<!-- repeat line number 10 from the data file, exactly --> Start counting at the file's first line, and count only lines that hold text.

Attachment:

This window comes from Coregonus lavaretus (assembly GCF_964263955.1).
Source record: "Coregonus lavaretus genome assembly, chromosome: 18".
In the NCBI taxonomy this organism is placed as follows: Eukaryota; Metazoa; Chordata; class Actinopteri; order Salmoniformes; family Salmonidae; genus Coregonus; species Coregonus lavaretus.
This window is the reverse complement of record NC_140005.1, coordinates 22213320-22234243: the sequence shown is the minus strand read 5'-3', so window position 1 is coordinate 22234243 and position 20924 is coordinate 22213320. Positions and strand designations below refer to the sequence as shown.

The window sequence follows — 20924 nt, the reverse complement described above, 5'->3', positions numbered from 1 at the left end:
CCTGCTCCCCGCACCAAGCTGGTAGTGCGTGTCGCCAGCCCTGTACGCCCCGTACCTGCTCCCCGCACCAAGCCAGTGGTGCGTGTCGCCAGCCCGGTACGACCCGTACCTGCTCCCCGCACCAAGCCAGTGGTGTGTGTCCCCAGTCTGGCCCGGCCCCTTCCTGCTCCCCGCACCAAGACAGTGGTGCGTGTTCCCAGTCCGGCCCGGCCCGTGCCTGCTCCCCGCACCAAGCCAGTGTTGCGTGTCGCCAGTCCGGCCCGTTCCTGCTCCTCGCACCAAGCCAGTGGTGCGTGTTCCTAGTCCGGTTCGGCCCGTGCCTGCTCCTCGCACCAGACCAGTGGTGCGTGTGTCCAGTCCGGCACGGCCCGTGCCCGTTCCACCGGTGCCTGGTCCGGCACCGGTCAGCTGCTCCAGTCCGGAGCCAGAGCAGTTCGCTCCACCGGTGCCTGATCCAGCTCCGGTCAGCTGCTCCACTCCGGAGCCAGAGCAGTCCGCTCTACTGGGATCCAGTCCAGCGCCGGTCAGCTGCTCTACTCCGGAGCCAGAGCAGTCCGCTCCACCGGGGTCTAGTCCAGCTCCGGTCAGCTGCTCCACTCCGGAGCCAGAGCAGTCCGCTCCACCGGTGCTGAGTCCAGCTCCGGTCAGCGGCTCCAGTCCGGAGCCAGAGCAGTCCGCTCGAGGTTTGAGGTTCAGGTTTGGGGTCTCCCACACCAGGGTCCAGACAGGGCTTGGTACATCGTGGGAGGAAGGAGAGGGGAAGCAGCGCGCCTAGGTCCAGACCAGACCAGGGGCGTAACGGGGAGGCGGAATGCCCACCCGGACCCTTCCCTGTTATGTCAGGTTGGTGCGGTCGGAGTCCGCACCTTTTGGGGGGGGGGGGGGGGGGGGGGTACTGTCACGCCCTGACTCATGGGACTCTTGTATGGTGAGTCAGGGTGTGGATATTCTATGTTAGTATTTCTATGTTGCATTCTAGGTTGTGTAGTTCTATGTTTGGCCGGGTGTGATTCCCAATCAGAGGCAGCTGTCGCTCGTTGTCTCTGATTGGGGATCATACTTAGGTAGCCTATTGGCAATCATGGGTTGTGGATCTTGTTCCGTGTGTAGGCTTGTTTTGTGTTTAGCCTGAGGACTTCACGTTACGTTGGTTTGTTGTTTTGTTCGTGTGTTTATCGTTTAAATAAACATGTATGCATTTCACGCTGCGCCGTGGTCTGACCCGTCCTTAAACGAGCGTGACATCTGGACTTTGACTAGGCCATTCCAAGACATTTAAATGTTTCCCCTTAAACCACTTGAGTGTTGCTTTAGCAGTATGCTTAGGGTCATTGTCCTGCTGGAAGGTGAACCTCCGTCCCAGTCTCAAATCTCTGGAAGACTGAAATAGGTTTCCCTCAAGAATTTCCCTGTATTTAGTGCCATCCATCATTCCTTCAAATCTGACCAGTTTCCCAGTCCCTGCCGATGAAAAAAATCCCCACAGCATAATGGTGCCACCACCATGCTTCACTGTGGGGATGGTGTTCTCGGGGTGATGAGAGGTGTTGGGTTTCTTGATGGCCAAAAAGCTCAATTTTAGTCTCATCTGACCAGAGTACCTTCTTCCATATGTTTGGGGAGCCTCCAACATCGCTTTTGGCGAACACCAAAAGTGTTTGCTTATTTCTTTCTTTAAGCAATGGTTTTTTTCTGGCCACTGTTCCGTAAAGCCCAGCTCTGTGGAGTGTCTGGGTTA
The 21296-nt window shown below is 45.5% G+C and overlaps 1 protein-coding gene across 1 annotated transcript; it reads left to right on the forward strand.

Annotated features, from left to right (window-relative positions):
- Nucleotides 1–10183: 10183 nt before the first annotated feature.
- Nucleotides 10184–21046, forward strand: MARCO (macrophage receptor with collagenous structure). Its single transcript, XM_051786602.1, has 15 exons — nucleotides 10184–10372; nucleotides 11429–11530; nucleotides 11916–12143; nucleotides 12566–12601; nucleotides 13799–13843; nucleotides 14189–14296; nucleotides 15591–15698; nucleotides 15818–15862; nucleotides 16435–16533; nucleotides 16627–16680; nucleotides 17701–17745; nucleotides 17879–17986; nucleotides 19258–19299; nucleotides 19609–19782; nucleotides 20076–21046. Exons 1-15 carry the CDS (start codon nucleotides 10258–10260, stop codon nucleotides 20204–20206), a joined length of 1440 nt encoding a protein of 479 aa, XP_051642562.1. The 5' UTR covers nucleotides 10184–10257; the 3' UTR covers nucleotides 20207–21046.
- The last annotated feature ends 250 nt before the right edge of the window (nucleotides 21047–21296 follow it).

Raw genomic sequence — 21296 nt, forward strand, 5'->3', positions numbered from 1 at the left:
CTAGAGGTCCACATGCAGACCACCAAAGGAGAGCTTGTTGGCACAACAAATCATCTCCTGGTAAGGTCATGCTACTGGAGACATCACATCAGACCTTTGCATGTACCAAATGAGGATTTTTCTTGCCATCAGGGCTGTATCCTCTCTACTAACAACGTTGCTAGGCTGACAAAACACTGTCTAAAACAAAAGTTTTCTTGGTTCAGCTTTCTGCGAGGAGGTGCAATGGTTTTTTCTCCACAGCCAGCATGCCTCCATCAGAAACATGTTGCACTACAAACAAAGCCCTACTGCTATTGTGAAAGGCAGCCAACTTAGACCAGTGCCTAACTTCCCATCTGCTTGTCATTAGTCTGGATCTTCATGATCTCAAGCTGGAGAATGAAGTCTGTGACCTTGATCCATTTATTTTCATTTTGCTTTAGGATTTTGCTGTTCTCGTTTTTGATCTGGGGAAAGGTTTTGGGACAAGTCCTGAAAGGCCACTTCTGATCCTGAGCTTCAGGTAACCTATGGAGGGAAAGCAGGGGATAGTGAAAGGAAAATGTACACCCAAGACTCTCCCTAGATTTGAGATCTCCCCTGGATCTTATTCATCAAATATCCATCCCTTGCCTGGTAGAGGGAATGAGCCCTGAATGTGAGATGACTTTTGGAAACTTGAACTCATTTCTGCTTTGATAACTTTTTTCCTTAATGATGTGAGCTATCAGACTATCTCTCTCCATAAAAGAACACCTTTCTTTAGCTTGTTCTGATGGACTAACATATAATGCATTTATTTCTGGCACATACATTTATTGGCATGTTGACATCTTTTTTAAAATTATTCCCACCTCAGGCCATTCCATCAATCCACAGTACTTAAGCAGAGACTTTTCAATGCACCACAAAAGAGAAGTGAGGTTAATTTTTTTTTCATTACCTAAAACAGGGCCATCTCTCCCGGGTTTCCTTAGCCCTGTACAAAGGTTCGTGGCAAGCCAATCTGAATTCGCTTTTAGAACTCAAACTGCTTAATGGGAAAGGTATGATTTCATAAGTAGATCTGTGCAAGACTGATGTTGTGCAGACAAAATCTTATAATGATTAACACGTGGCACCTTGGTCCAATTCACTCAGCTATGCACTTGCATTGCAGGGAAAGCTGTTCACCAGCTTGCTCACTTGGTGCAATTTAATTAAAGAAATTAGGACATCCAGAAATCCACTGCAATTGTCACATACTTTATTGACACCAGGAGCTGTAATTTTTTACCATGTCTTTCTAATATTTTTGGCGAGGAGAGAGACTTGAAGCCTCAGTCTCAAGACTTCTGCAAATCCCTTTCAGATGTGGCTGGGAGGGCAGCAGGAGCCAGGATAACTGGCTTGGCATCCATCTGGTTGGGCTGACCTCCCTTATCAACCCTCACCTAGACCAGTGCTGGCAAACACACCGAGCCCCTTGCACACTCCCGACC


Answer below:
- Nucleotides 10184–21046, forward strand: MARCO (macrophage receptor with collagenous structure). Its single transcript, XM_051786602.1, has 15 exons — nucleotides 10184–10372; nucleotides 11429–11530; nucleotides 11916–12143; nucleotides 12566–12601; nucleotides 13799–13843; nucleotides 14189–14296; nucleotides 15591–15698; nucleotides 15818–15862; nucleotides 16435–16533; nucleotides 16627–16680; nucleotides 17701–17745; nucleotides 17879–17986; nucleotides 19258–19299; nucleotides 19609–19782; nucleotides 20076–21046. Exons 1-15 carry the CDS (start codon nucleotides 10258–10260, stop codon nucleotides 20204–20206), a joined length of 1440 nt encoding a protein of 479 aa, XP_051642562.1. The 5' UTR covers nucleotides 10184–10257; the 3' UTR covers nucleotides 20207–21046.